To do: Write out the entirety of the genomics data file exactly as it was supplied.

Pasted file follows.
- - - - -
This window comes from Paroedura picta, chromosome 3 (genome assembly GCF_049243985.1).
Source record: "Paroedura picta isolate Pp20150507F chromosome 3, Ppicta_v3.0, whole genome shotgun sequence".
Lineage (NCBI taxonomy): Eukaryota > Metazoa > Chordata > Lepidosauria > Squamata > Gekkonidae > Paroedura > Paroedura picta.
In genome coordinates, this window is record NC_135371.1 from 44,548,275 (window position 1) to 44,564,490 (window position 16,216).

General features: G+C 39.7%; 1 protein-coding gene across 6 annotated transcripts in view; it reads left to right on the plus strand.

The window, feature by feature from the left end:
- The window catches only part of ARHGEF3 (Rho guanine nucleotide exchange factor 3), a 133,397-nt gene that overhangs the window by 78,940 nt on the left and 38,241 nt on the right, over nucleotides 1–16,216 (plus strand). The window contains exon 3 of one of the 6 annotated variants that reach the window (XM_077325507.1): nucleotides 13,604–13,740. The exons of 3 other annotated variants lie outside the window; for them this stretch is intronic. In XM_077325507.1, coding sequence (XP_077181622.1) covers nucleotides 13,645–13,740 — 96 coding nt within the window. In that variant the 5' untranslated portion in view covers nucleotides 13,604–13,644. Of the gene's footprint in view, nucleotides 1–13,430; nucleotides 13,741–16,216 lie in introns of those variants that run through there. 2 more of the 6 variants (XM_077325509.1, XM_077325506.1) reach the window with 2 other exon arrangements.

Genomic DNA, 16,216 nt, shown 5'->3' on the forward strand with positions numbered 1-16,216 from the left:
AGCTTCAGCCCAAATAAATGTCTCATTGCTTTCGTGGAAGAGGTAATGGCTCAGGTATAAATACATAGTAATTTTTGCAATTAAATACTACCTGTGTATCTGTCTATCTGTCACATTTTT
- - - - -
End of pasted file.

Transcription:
This window comes from Paroedura picta, chromosome 3 (genome assembly GCF_049243985.1).
Source record: "Paroedura picta isolate Pp20150507F chromosome 3, Ppicta_v3.0, whole genome shotgun sequence".
Lineage (NCBI taxonomy): Eukaryota > Metazoa > Chordata > Lepidosauria > Squamata > Gekkonidae > Paroedura > Paroedura picta.
In genome coordinates, this window is record NC_135371.1 from 44,548,275 (window position 1) to 44,564,490 (window position 16,216).

General features: G+C 39.7%; 1 protein-coding gene across 6 annotated transcripts in view; it reads left to right on the plus strand.

The window, feature by feature from the left end:
- The window catches only part of ARHGEF3 (Rho guanine nucleotide exchange factor 3), a 133,397-nt gene that overhangs the window by 78,940 nt on the left and 38,241 nt on the right, over nucleotides 1–16,216 (plus strand). The window contains exon 3 of one of the 6 annotated variants that reach the window (XM_077325507.1): nucleotides 13,604–13,740. The exons of 3 other annotated variants lie outside the window; for them this stretch is intronic. In XM_077325507.1, coding sequence (XP_077181622.1) covers nucleotides 13,645–13,740 — 96 coding nt within the window. In that variant the 5' untranslated portion in view covers nucleotides 13,604–13,644. Of the gene's footprint in view, nucleotides 1–13,430; nucleotides 13,741–16,216 lie in introns of those variants that run through there. 2 more of the 6 variants (XM_077325509.1, XM_077325506.1) reach the window with 2 other exon arrangements.

Genomic DNA, 16,216 nt, shown 5'->3' on the forward strand with positions numbered 1-16,216 from the left:
AGCTTCAGCCCAAATAAATGTCTCATTGCTTTCGTGGAAGAGGTAATGGCTCAGGTATAAATACATAGTAATTTTTGCAATTAAATACTACCTGTGTATCTGTCTATCTGTCACATTTTT